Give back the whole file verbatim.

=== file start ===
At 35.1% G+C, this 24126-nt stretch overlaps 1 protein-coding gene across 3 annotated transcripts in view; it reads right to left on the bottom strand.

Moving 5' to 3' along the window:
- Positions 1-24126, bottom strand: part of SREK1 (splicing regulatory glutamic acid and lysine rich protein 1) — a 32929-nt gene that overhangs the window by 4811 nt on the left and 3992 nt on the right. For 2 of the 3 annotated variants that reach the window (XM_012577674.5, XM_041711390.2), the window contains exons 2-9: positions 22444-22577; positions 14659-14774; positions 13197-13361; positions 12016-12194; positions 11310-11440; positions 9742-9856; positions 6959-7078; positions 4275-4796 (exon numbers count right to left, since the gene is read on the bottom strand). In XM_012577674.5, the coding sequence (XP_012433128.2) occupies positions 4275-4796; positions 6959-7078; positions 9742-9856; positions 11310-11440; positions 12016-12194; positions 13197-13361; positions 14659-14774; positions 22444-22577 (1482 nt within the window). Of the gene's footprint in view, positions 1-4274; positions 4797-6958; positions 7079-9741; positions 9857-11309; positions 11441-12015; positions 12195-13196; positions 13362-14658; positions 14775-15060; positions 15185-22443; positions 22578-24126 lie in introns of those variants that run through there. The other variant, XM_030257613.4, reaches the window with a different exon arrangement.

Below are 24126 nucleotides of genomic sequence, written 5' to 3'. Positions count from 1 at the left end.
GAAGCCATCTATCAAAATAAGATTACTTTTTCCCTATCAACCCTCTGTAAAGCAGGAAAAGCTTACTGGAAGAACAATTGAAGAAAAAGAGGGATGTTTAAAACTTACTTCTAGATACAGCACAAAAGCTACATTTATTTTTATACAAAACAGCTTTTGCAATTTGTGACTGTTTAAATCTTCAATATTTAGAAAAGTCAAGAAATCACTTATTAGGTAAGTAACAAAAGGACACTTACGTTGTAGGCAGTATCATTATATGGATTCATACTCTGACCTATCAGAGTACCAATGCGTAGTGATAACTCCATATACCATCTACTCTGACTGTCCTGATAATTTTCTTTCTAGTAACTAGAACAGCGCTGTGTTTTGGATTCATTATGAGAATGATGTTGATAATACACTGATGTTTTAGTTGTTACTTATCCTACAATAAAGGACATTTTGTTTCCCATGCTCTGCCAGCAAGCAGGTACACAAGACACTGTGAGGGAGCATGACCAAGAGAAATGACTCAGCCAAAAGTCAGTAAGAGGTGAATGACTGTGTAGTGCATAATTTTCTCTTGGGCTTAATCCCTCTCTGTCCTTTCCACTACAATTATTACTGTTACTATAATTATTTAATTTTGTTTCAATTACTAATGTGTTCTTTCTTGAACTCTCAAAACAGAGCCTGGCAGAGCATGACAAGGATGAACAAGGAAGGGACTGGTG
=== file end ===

At 35.1% G+C, this 24126-nt stretch overlaps 1 protein-coding gene across 3 annotated transcripts in view; it reads right to left on the bottom strand.

Moving 5' to 3' along the window:
- Positions 1-24126, bottom strand: part of SREK1 (splicing regulatory glutamic acid and lysine rich protein 1) — a 32929-nt gene that overhangs the window by 4811 nt on the left and 3992 nt on the right. For 2 of the 3 annotated variants that reach the window (XM_012577674.5, XM_041711390.2), the window contains exons 2-9: positions 22444-22577; positions 14659-14774; positions 13197-13361; positions 12016-12194; positions 11310-11440; positions 9742-9856; positions 6959-7078; positions 4275-4796 (exon numbers count right to left, since the gene is read on the bottom strand). In XM_012577674.5, the coding sequence (XP_012433128.2) occupies positions 4275-4796; positions 6959-7078; positions 9742-9856; positions 11310-11440; positions 12016-12194; positions 13197-13361; positions 14659-14774; positions 22444-22577 (1482 nt within the window). Of the gene's footprint in view, positions 1-4274; positions 4797-6958; positions 7079-9741; positions 9857-11309; positions 11441-12015; positions 12195-13196; positions 13362-14658; positions 14775-15060; positions 15185-22443; positions 22578-24126 lie in introns of those variants that run through there. The other variant, XM_030257613.4, reaches the window with a different exon arrangement.

Below are 24126 nucleotides of genomic sequence, written 5' to 3'. Positions count from 1 at the left end.
GAAGCCATCTATCAAAATAAGATTACTTTTTCCCTATCAACCCTCTGTAAAGCAGGAAAAGCTTACTGGAAGAACAATTGAAGAAAAAGAGGGATGTTTAAAACTTACTTCTAGATACAGCACAAAAGCTACATTTATTTTTATACAAAACAGCTTTTGCAATTTGTGACTGTTTAAATCTTCAATATTTAGAAAAGTCAAGAAATCACTTATTAGGTAAGTAACAAAAGGACACTTACGTTGTAGGCAGTATCATTATATGGATTCATACTCTGACCTATCAGAGTACCAATGCGTAGTGATAACTCCATATACCATCTACTCTGACTGTCCTGATAATTTTCTTTCTAGTAACTAGAACAGCGCTGTGTTTTGGATTCATTATGAGAATGATGTTGATAATACACTGATGTTTTAGTTGTTACTTATCCTACAATAAAGGACATTTTGTTTCCCATGCTCTGCCAGCAAGCAGGTACACAAGACACTGTGAGGGAGCATGACCAAGAGAAATGACTCAGCCAAAAGTCAGTAAGAGGTGAATGACTGTGTAGTGCATAATTTTCTCTTGGGCTTAATCCCTCTCTGTCCTTTCCACTACAATTATTACTGTTACTATAATTATTTAATTTTGTTTCAATTACTAATGTGTTCTTTCTTGAACTCTCAAAACAGAGCCTGGCAGAGCATGACAAGGATGAACAAGGAAGGGACTGGTG